Pakistani Taliban militants hijacked a convoy carrying wheat and military vehicles headed for Afghanistan Monday, underscoring for NATO forces the vulnerability of their only practical supply route into landlocked Afghanistan.
In a brazen attack in Jamrud, near the capital of Pakistan's Northwest Frontier Province, 60 masked militants held up a convoy of 13 trucks, according to official reports. The trucks, 12 of which were carrying wheat and one carrying two Humvees for Western forces in Afghanistan, were hijacked without the militants having to fire a single shot.
The highway on which the incident took place connects Peshawar, the largest city in northwestern Pakistan, to Jalalabad and Kabul in Afghanistan. Coalition forces receive their food and weapons from the nearest warm-water port in Karachi, Pakistan's largest city, over 1,000 miles away, through this route.
"This is the most traditional, most used land route to connect Afghanistan and Pakistan," says Talat Masood, a security expert and retired general of the Pakistani Army. The same supply route was used to support the mujahideen in their fight against the Soviet Union, he says.
At least two other routes connect the two countries. One in the south connects Quetta to the Afghan city of Kandahar, but it makes little sense for supplying NATO forces in and around Kabul, the capital. This route would be an extra few hundred miles, and it passes through even less secure territory. Another route, which passes through the Pakistani town of Parachinar, is ill-suited to large trucks and convoys.
The hijacking was claimed by fighters for the Tehrik-e-Taliban Pakistan, who posed for photographs with black-and-white banners of the umbrella Taliban organization draped over the Humvees.
According to local press reports, a military operation followed the hijackings involving gunship helicopters. But local residents said Tuesday evening that most of the wheat and the hijacked trucks had been sold off in markets and that one abandoned Humvee had been recovered.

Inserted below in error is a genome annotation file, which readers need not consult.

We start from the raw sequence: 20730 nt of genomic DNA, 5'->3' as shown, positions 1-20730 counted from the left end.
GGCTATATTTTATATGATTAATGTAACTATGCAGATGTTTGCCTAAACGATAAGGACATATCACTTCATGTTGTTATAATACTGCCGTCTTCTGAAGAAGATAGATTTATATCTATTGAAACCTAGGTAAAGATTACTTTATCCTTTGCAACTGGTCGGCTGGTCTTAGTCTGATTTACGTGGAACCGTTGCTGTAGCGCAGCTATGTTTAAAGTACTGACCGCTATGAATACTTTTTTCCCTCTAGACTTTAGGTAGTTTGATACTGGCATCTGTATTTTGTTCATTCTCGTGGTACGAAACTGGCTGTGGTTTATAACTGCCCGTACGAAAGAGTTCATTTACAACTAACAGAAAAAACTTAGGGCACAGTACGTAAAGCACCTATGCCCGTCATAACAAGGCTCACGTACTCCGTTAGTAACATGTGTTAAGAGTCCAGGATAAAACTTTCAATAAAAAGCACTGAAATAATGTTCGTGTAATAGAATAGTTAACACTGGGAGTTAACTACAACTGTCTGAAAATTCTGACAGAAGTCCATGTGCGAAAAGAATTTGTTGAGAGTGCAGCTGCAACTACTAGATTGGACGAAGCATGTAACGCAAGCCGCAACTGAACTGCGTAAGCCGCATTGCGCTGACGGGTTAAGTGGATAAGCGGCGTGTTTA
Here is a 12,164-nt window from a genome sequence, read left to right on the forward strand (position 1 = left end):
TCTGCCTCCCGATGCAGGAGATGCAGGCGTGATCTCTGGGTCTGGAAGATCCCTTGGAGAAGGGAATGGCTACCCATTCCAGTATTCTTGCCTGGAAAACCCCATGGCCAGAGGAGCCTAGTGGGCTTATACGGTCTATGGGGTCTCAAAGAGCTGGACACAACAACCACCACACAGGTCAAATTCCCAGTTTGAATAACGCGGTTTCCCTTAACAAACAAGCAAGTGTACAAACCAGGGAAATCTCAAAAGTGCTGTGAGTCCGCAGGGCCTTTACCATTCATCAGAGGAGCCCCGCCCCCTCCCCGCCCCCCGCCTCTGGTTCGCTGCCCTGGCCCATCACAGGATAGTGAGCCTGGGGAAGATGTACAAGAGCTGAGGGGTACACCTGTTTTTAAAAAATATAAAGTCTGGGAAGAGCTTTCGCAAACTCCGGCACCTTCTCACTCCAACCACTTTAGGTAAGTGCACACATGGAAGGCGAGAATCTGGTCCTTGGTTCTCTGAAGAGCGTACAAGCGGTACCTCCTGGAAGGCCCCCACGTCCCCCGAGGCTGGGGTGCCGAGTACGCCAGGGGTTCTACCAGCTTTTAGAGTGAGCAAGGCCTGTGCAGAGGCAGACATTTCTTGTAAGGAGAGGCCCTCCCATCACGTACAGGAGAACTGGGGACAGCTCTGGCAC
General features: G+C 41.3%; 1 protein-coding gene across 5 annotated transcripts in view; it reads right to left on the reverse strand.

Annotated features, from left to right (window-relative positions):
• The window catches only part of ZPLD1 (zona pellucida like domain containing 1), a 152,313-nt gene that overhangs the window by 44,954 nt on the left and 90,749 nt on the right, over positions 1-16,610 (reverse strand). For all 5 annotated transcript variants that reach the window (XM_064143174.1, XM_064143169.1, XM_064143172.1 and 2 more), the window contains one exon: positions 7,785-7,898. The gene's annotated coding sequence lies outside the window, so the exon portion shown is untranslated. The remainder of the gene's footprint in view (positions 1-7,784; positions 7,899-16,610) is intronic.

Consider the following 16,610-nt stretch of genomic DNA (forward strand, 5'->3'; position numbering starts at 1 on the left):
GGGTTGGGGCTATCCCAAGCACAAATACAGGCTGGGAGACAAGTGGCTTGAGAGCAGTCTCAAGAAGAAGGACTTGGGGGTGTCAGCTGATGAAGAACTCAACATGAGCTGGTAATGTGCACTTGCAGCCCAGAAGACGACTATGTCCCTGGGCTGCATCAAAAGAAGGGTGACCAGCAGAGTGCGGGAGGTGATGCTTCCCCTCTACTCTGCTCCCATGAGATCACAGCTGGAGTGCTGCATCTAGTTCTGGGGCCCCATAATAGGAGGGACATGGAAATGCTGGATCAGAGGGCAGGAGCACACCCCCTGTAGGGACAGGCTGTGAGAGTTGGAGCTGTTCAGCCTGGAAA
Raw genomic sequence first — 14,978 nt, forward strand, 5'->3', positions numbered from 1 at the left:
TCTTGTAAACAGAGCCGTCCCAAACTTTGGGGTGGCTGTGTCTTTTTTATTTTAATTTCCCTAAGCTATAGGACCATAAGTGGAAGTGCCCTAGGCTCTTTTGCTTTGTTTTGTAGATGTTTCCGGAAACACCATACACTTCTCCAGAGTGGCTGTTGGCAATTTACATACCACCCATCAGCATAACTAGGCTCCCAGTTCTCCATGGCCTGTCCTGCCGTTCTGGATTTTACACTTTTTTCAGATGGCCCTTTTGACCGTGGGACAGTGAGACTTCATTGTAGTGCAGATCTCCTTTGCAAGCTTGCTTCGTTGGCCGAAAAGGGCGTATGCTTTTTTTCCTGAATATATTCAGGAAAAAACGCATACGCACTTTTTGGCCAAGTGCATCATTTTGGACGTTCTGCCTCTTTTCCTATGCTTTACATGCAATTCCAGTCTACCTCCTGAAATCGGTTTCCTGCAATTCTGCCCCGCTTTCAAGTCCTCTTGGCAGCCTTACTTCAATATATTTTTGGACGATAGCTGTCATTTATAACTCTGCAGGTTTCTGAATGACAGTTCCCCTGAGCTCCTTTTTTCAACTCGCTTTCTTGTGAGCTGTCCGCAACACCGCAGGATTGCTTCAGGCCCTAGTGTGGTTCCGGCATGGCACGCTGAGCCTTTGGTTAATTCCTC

Though hijackings along this route are not unheard of, "it might just be the most flagrant hijacking of a supply convoy yet," says Mr. Masood.
Disruptions along the route haven't always come from militants. In September, after American forces first admitted to having carried out ground incursions into Pakistan, Islamabad blocked the supply route for 24 hours and said it could no longer guarantee the safety of NATO supplies.
"After the ground operation the supply route was closed off deliberately to send a message," says Rahimullah Yusufzai, a Pakistani journalist and expert on the tribal areas. But this latest incident more "highlights the helplessness of the government and the real danger to the flow of supplies," he says.
Maj. Gen. Athar Abbas, a military spokesman, said that the military is not responsible for losses from such incidences. Since the hijacking took place inside settled Pakistani territory, it was up to the relevant government wing to tackle the situation.
"If such an incident was to take place inside the tribal territory where the military is already engaged in an operation, that would be when the military would be get involved," he says.
The hijacking took place a week after Pakistani officials lodged strong complaints over cross-border bombings by US drone aircraft with Gen. David Petraeus, during his first trip to Pakistan as chief of US Central Command. General Petraeus had said that the US would take Pakistan's complaints under consideration.
But a few days later another drone attack in northwestern Pakistan killed at least 13 people, signaling that there had been no immediate change in US policy. Since August there have been more than 18 such attacks on Pakistani soil, which the Pakistani government have repeatedly protested.
"I wouldn't be surprised if Pakistan is reluctant to strongly follow up on this incident," says Masood, of the hijacking. The government and military are probably frustrated with America's continued lack of response to Pakistani protests against cross-border strikes, he continues.
"They might be tempted to highlight their leverage over the situation in Afghanistan," he says.